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  • Michael Mehaffy

REMINDER: Early Bird rate and Call for Abstracts end January 31st!

We hope you'll submit now, or register now, before the deadline.

The Omicron variant is reminding us that we will have to learn to live with this and other threats to urban health and well-being. With vaccines, boosters and effective treatments, and amid signs that the Omicron surge is ending, it appears that the coming weeks will see a safer environment for travel to important conference events like this one. However, to give more time during this moment of lingering uncertainty, we have extended the Call for Abstracts AND the Early Bird registration discount until January 31, 2022. We hope you will make plans now to join us!

"I heard nothing but positive comments...I learned so much and so enjoyed myself.” - Christopher Leinberger, Professor Emeritus, George Washington University, 2021 attendee Join an interdisciplinary, cross-sector gathering of city leaders, researchers, planners, designers and builders, dedicated to making better-quality cities, towns and suburbs since 1985. We will discuss emerging challenges and effective new solutions as well as timeless lessons, in a beautiful case study setting. INFORMATION ON VENUE, HOTELS, TRAVEL, ETC: “Congratulations on an amazing conference… I am really impressed by the organization and smooth operation of the conference itself. The level of the discussion was higher than other conferences I regularly attend…” - David Brain, Professor of Sociology, New College of Florida, 2021 attendee CONFERENCE ANNUAL THEME: "Architecture and the Edges of Public Space: Tools and Strategies for a New Urban Agenda" AMONG THE TOPICS YOU MAY ADDRESS IN YOUR ABSTRACTS:

  • 15-minute cities - and suburbs

  • Lessons from COVID for safer public spaces

  • Resilience, mitigation and adaptation to coming shocks

  • Affordability and homelessness

  • Healthy people, healthy cities, healthy planet

  • Retrofitting for walkability and transport -- tools and srategies

We are delighted to announce the partnerships of the Congress for the New Urbanism (CNU), Placemaking Europe, PlacemakingX, the Council for European Urbanism (CEU), the International Network for Traditional Building, Architecture and Urbanism (INTBAU), France, Sweden and Norway Chapters, and other partners to be announced! BACKGROUND OF THIS YEAR'S THEME: The agenda of making more livable, ecological cities containing more walkable streets and thriving public spaces is now widely embraced. Among other milestones, the United Nations’ Sustainable Development Goals and New Urban Agenda – adopted by acclamation by all 193 member countries of the UN – are now both widely endorsed international frameworks embodying these goals. The race is on to identify and share tools and strategies to implement this agenda in local contexts, including the retrofitting of existing cities, towns, and suburbs. To do this, the IMCL continues to offer a high-level peer-to-peer exchange of the latest effective tools and strategies. Less often discussed – and a key topic of this upcoming IMCL conference – is the role of architecture in forming the edges of successful public spaces. Where architecture is critically examined at all, debate often breaks down into “style wars,” battles of artistic taste, and arguments over whose expressions are valid architectures “of our time.” Evidence shows, however, that the public is often disenchanted with the results of these parochial professional concerns, and there is a growing sense of the irrelevance and even reactionary character of elite and “star” architectures. A growing number of critics have called for a major reassessment – what critic Peter Buchanan has called a “big rethink” – in charting a more responsive, urban-oriented direction for contemporary architecture. At just this historical moment, research into how people react to public spaces is casting a new light on the role of architecture as an important supportive structure for human social interaction, economic exchange and well-being. There are implications for related goals like greater walkability, healthier and lower-carbon lifestyles, and more resource-conserving forms of settlement. Topics like neuroscience, biophilia, evidence-based design, urban network science, complexity science, and related developments, are opening up exciting new possibilities, and pointing the way to a more vital, more relevant kind of architecture for more livable, beautiful, ecological cities. ABOUT THE IMCL: Begun in 1985, the International Making Cities Livable (IMCL) conference series, hosted by the Lennard Institute for Livable Cities, has become a premier international gathering and resource platform for more livable, humane and ecological cities and towns. Our flagship conferences are held in beautiful and instructive cities hosted by visionary leaders able to share key lessons. We are a 501(c)(3) public benefit corporation based in the USA, with alternating events and activities in Europe and other parts of the world. Our most recent conference in June 2021 received a post-conference attendee evaluation score of 93%. “Thanks for a great conference, see you in Paris!” - Doug Kelbaugh, Professor and former Dean, University of Michigan More information: About IMCL:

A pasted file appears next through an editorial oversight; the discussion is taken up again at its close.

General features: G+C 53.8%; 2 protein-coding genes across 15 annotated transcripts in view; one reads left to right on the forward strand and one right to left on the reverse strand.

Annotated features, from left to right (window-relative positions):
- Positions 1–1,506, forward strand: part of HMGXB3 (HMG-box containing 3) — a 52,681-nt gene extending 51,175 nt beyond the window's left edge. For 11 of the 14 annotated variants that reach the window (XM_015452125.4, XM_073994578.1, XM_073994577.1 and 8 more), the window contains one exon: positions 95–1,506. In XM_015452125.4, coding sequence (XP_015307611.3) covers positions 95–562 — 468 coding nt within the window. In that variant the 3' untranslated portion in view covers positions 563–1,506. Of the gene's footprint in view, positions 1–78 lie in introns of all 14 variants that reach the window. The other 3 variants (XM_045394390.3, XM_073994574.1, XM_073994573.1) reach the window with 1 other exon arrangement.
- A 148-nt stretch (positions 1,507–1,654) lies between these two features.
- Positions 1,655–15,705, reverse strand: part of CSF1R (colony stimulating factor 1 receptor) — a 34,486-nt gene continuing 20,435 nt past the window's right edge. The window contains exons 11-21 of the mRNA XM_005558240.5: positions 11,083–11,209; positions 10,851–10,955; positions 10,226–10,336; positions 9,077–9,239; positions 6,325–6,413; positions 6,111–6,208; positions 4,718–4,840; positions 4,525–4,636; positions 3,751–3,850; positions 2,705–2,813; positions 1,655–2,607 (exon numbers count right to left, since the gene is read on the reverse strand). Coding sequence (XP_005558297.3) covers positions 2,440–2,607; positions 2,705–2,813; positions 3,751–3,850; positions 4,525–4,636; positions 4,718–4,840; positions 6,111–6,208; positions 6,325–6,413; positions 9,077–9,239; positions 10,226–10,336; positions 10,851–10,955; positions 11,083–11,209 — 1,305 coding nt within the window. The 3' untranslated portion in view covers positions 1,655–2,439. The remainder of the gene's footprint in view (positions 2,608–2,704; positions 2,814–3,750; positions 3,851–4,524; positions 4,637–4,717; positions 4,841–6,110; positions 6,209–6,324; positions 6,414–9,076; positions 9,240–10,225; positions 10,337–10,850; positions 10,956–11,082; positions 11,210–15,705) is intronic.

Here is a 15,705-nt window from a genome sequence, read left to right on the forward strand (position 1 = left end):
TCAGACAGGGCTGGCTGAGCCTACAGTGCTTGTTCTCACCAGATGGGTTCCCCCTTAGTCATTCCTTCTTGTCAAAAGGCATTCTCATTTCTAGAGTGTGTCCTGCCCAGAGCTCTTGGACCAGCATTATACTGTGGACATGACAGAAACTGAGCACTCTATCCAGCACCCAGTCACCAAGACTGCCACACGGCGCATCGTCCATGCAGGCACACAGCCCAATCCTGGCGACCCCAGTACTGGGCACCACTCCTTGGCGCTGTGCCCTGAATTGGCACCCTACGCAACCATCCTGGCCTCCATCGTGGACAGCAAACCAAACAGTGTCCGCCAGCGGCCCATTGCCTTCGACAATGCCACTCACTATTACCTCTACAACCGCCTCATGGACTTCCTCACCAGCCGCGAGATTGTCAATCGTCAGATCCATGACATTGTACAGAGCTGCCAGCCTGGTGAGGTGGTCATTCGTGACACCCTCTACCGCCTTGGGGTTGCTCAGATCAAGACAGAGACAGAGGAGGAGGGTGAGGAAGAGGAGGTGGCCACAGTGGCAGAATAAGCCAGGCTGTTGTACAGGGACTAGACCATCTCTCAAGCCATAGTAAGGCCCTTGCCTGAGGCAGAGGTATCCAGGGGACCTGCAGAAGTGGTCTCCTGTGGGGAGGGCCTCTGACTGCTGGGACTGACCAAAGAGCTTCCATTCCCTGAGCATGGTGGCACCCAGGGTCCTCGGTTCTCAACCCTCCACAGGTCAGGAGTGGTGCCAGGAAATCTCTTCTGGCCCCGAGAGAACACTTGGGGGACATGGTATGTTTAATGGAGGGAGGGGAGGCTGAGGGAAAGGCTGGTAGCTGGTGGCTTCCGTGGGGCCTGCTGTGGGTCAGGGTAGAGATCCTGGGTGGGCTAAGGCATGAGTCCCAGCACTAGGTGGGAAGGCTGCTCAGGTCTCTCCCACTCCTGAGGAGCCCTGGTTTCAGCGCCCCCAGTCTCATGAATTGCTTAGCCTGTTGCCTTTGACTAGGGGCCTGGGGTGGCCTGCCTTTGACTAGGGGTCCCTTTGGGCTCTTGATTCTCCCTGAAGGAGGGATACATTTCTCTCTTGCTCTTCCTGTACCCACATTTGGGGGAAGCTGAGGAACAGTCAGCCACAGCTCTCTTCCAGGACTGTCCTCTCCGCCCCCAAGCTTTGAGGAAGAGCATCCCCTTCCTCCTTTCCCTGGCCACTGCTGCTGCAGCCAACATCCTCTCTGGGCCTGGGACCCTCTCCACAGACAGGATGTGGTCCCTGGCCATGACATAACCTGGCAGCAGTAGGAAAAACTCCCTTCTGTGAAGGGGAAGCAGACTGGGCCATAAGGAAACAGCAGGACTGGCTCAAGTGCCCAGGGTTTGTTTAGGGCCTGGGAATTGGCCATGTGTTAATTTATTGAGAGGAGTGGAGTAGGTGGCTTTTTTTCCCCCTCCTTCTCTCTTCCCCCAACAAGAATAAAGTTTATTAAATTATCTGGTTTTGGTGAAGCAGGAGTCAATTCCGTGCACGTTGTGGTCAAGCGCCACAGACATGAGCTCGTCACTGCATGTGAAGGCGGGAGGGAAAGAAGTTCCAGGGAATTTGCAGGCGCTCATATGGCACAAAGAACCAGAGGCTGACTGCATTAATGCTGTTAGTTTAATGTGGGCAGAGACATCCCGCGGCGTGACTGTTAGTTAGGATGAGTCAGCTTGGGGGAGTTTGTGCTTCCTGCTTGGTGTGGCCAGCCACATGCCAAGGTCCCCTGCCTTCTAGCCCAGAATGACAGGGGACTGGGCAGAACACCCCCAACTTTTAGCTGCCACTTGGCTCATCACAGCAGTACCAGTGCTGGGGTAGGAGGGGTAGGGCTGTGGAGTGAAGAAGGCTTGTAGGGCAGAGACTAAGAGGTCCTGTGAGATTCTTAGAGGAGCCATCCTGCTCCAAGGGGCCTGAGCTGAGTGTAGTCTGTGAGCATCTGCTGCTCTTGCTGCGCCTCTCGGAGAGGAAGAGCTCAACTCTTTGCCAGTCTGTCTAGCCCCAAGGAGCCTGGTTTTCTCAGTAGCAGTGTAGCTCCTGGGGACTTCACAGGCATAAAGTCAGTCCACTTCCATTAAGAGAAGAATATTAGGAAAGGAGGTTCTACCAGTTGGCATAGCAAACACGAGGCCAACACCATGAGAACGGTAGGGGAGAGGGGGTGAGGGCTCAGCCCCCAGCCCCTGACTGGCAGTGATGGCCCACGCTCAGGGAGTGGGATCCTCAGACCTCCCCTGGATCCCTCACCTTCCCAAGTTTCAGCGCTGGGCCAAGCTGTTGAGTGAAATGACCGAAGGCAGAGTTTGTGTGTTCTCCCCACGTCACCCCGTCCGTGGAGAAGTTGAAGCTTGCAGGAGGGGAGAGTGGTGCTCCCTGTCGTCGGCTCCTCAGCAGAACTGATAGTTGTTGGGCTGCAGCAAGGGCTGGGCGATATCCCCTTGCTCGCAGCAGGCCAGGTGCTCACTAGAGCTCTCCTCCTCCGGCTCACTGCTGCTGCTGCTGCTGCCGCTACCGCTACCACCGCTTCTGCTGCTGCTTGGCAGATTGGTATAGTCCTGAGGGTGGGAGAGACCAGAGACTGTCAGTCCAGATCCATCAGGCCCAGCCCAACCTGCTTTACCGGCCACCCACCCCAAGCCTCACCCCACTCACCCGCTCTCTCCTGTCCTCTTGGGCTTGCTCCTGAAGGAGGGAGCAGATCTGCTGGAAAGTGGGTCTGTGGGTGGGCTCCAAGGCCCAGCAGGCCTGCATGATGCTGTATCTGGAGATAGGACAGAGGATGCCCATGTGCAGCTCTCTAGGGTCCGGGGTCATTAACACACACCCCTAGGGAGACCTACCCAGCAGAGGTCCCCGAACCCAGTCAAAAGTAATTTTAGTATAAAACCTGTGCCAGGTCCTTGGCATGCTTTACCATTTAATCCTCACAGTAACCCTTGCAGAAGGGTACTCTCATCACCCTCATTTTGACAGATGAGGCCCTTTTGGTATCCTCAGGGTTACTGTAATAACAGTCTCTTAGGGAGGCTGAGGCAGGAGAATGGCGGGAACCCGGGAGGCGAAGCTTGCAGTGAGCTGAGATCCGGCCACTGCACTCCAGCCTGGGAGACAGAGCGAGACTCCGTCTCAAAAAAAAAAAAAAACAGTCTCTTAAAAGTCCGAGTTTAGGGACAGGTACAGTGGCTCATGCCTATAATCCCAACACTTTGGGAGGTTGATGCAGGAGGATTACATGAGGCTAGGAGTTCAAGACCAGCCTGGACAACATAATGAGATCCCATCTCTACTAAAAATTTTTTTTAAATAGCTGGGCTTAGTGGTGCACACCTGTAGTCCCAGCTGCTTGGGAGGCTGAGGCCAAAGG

Plenary discussion at our 2021 conference.



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